Hurricane Dorian has been the prevailing topic of the past few weeks and left in its path now is utter destruction and ruin. Those watching news coverage of the storm will note the mention of a small island off the coast of North Carolina called “Ocracoke”. A name and an island which means little to most of us is home to about a thousand residents and among those residents is one of my cousins who has lived and worked on the island for several years as a National Park Service Ranger. I’ve never been to visit him on the island, but he describes it as a community not unlike ours – tight-knit, and home to some families for generations.
After the devastation of the storm, with his home flooded and his nearly-new pickup truck ruined, he took to social media to alert family and friends of his safety, and rather than curse the storm which brought such destruction, he praised the efforts of the locals and the overwhelming outpouring of support from those both near and far. Left with the choice of cursing the darkness or praising the light, he chose to see the good, not the bad. I’m quite sure he felt anger and disdain towards the storm and its effects, along with a certain helplessness and hopelessness, but rather than dwelling on those, he looked towards recovery and the help of others.
Pick up a set of binoculars sometime and peer through the big ends. Yes, backwards…the opposite side. (Perhaps try this when no one is watching). You’ll find you can still see through them, but everything looks far away, dim, and out of focus. If that was how everyone used binoculars, they certainly wouldn’t do much good, but turn them around and your field of vision clears as far distances are brought up close for inspection. This is the real intention of the device. In life, it seems to me our perception of a situation depends upon which end of the binoculars we use. We can choose to view a situation dimly, from afar, with an attitude of vengeance, isolation, and ire, or we can bring it into focus, and with the help of magnification, the good begins to take shape.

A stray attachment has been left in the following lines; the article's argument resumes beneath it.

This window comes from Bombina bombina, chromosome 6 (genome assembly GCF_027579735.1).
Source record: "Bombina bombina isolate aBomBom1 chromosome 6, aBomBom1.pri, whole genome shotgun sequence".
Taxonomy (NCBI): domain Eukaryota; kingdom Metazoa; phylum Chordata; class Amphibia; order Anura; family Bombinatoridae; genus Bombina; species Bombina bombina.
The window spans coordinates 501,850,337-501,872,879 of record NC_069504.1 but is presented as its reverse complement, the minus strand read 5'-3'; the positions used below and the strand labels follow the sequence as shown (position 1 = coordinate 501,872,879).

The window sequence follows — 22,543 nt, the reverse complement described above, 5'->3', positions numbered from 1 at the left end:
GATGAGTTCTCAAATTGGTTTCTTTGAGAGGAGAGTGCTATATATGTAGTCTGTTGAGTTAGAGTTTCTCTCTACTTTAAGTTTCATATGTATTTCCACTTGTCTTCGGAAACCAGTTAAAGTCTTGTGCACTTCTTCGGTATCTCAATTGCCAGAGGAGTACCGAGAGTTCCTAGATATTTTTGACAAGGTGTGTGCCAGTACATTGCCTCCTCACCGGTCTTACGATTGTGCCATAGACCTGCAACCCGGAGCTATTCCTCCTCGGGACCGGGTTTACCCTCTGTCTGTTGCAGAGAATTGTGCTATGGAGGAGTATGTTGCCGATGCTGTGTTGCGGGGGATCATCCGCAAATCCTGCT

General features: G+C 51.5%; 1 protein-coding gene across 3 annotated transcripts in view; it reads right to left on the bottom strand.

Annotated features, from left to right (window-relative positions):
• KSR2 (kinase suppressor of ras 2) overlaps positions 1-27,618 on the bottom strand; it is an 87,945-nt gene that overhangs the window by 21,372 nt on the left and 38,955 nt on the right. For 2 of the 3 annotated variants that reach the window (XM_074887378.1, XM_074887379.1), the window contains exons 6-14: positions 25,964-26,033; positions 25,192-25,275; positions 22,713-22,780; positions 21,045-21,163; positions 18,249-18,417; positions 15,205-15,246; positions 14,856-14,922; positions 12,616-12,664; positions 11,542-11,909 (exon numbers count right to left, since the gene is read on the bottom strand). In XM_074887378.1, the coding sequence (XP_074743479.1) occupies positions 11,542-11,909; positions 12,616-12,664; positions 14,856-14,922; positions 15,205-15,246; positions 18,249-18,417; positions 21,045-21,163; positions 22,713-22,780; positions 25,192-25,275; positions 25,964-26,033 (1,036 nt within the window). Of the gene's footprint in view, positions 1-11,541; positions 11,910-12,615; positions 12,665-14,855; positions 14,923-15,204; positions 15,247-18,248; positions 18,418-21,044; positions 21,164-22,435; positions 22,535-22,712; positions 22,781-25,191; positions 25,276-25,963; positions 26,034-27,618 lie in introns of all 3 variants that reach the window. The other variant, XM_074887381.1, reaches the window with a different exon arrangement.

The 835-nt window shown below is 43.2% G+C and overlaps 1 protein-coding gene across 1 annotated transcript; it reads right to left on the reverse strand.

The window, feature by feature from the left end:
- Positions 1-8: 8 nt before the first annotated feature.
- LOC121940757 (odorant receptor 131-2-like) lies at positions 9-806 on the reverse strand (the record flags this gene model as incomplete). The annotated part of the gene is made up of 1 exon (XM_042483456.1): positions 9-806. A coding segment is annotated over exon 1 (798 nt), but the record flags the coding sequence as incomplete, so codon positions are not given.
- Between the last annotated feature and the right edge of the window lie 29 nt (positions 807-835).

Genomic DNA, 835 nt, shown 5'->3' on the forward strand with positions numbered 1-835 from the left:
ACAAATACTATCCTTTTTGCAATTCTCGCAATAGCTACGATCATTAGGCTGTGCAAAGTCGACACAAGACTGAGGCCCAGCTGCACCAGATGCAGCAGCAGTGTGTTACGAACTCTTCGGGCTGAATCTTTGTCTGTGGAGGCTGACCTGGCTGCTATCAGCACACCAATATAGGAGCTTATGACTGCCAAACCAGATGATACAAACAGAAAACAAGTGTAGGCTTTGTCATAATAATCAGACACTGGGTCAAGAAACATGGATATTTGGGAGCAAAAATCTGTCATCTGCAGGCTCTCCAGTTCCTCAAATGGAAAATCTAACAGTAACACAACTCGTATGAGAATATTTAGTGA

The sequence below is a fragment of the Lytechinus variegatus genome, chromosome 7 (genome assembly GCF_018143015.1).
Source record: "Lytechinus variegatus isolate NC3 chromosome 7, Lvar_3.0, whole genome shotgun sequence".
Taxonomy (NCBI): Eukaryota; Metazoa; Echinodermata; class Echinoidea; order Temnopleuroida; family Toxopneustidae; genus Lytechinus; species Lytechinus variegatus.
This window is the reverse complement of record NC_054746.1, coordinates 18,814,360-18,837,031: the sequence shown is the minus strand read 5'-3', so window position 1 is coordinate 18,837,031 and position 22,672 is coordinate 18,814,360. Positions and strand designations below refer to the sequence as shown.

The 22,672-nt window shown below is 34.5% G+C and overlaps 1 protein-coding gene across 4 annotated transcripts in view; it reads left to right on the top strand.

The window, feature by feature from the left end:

I don’t know if my cousin pulled out his binoculars, or even whether or not they were filled with briny seawater. I doubt he did. But I do know he made a decision to consciously look for the positive: the community coming together and the support of others. The road of recovery will be long and arduous, and at times I suspect the temptation to see only the negative will be strong, but I know one of life’s great truths: the good will be there always if we but just look for it.
From my porch swing this week I give thanks for the safety of my cousin and I keep the people of Ocracoke and all those suffering from Dorian in my thoughts. And, as always, I keep you, my readers both near and far, in my thoughts as well. May you find the good, however small, in whatever challenges you’re facing.